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When a Pakistani invited her to tie rakhis

Kavita Kanan Chandra| Mumbai 03 Dec 2010, Vol 1 Issue 14

Suniti Yadav was delighted when she received a letter from Pakistan after this year’s devastation by flood and earthquake. One citizen, who was aware of Suniti’s tree conservation programmes, has written that a solitary tree in a place had saved many lives during the recent flood. People had literally hung for their lives. The writer, who lamented the felling of trees, invited Suniti to go to her country and use her unique way of tying ‘rakhis’ to old and big trees. Even though the custom is alien to them, the basic philosophy; ‘Trees are our brothers’ extend to all humanity.
 

“When I tell common people that trees are like their God Shiva, which drink the poison in the environment just as Shiva had drunk ‘vish’ (poison) after the ‘Amrit Manthan’ (churning of the nectar) to save humanity, they understand,” says Chattisgarh based Suniti who is in her forties. With an inherent love for saving the green cover of our environment, she firmly believes that forestry is not simply a question of tree; it is above all a question of survival of human beings.
 

Big Sister is watching: Suniti Yadav extends protection to trees by exhorting women to embrace them as their brothers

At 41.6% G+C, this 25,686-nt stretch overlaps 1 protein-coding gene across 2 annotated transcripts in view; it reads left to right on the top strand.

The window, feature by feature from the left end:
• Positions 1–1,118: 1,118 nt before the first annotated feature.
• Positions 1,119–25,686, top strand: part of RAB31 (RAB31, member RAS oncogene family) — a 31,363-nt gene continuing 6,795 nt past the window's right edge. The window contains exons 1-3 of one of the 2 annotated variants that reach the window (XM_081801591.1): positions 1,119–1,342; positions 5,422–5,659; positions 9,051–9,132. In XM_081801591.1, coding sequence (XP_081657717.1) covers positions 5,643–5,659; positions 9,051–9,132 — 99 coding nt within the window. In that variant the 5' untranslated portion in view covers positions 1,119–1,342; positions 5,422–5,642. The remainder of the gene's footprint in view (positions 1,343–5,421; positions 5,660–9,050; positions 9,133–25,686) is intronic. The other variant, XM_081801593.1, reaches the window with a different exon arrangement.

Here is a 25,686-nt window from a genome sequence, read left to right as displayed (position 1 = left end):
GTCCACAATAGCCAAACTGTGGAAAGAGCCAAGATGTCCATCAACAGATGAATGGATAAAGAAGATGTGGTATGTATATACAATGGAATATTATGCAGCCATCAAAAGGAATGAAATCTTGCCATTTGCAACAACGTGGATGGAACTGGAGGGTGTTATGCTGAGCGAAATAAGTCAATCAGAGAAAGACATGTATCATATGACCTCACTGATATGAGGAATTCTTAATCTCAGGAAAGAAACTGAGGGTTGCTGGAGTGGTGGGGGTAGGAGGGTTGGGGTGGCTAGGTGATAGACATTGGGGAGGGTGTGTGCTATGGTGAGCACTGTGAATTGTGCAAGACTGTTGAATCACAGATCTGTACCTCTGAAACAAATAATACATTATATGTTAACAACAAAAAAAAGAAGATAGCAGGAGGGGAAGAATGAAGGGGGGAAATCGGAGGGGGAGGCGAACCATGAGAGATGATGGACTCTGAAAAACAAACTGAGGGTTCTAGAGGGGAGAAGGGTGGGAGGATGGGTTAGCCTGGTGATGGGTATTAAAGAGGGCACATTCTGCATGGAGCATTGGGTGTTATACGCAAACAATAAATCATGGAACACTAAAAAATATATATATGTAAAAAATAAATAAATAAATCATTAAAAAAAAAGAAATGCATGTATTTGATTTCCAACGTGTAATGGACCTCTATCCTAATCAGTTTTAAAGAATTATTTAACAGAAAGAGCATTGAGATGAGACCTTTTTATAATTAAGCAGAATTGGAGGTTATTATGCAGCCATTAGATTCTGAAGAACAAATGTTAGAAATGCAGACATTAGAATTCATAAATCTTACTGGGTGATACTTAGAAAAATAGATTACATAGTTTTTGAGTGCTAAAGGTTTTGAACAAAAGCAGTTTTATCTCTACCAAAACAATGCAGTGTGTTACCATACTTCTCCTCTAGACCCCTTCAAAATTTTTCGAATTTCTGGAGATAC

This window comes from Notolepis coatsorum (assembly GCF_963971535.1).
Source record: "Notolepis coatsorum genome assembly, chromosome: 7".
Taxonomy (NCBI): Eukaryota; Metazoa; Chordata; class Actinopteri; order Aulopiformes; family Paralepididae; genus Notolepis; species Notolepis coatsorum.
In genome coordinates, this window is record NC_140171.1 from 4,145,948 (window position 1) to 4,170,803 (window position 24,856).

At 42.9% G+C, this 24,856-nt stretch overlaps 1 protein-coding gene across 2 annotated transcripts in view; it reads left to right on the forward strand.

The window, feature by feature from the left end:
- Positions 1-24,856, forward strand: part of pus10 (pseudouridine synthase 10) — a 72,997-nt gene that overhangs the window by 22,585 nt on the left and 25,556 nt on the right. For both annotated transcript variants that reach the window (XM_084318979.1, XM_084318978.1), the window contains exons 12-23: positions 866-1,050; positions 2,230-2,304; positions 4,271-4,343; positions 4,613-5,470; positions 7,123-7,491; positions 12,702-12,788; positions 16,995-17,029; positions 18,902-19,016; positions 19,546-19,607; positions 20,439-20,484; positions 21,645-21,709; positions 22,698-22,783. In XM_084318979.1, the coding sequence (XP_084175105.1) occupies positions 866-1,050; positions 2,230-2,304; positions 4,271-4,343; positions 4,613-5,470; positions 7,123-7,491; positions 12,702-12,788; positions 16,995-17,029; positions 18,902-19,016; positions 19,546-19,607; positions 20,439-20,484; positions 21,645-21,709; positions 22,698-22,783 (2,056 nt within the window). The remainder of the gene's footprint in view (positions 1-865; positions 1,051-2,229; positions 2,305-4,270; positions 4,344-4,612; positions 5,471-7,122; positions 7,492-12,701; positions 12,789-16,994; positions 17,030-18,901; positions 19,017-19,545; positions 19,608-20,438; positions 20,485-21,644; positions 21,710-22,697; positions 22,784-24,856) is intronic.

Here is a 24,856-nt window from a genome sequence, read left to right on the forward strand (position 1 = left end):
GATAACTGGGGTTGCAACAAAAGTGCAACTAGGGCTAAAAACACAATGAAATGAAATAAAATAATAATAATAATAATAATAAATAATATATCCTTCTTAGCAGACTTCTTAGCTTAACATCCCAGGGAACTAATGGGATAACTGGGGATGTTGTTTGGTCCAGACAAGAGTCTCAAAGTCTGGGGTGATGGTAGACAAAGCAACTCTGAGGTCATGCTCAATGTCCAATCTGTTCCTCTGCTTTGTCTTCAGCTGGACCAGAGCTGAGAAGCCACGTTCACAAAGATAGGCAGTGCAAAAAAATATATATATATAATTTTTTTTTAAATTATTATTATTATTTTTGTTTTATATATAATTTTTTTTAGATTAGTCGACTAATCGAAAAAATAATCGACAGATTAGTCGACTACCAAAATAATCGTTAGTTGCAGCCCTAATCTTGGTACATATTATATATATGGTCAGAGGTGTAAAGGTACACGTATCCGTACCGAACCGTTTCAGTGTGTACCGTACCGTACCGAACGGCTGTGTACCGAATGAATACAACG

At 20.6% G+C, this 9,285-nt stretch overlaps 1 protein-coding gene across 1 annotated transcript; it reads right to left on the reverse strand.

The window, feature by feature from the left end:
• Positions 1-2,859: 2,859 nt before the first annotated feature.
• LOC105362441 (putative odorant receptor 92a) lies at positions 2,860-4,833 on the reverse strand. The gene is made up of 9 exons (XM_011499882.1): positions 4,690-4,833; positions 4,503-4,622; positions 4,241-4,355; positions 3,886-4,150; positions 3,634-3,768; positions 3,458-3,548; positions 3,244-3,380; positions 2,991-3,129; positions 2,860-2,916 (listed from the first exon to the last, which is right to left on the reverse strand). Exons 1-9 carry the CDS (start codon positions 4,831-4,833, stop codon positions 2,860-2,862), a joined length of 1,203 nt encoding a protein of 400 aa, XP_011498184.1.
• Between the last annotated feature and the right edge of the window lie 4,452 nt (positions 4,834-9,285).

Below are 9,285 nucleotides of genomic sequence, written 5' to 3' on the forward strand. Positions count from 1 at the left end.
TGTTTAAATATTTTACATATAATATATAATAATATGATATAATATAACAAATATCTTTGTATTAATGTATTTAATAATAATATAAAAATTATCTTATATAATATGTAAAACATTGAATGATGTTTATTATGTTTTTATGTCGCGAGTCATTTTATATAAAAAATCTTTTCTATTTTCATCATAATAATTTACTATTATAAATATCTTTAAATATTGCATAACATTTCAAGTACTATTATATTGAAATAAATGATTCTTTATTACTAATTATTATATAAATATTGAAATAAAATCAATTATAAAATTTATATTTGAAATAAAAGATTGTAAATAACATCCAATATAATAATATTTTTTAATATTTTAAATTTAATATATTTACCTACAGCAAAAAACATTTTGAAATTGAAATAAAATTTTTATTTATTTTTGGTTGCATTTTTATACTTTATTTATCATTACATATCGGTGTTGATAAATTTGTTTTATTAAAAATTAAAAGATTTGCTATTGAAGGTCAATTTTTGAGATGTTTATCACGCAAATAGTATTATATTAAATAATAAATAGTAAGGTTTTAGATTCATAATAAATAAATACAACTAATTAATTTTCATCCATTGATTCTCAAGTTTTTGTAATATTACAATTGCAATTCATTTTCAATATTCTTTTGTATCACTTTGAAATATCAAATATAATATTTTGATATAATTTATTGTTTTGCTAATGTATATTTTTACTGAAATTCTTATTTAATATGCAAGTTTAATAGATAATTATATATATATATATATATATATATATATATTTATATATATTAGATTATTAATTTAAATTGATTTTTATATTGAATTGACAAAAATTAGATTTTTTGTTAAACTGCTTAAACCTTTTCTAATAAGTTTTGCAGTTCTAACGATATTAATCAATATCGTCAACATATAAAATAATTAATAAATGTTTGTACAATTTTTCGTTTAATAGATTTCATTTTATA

How did she have the idea of tying ‘rakhis’ to save felling of trees? Suniti recounts that when her forester husband was posted in a little town called Jashpur in Madhya Pradesh, they cherished their evening walk amidst thick old trees in their bungalow’s vicinity. One day she came to know that three of the five huge trees of Sal (shorea robusta) and Saagaun (tectona grandis) were to be chopped to make a tea stall in her neighbourhood. She couldn’t bear to see the felling of those trees and so on the day of ‘Raksha Bandhan’, she went to the spot with few women and did ‘puja’ and tied ‘rakhis’ to protect them.
 

“By evening the word had spread and around 1300 people had paid obeisance to those trees and hailed them as their five brothers,” says Suniti. This was an immense encouragement to her and next year in 1993 about 17000 people tied rakhis to 1340 trees in several villages on a single day and took a vow to protect them.

A simple act of thoughtfulness and courage done with conviction and a deep desire to protect nature bore fruit for Suniti as she launched ‘Vriksha raksha sutra karyakaram’ (tree protection programme) and established the Green Guardian Society. Her drive to save trees caught on and it has now spread to nine states and even to countries like Sri Lanka, Singapore and Canada.

Suniti has come a long way from her student days when her visit to Baba Amte’s ‘Anandvan’ in Chandrapur had inspired her and changed her thinking about lepers. Her love for humanity and environment later prompted her to persuade the then Governor of Madhya Pradesh Sarla Grewal to launch a socio-economic rehabilitation project for lepers, ‘Arunodaya’ in Raigarh. There she encouraged them to plant trees.
 

In July 2010 the United Nation Environment programme (UNEP) recognized her good work and now her society could use its logo for the ‘Billion Tree Campaign’. She has been conferred with various awards such as ‘Stree Shakti Puraskar-2002’, ‘Maharana Udai Singh National Environment award-2004’, and ‘Zee Astitva Award-2007’. She also received the ‘Godfrey Phillips Bravery award’ in September.
 

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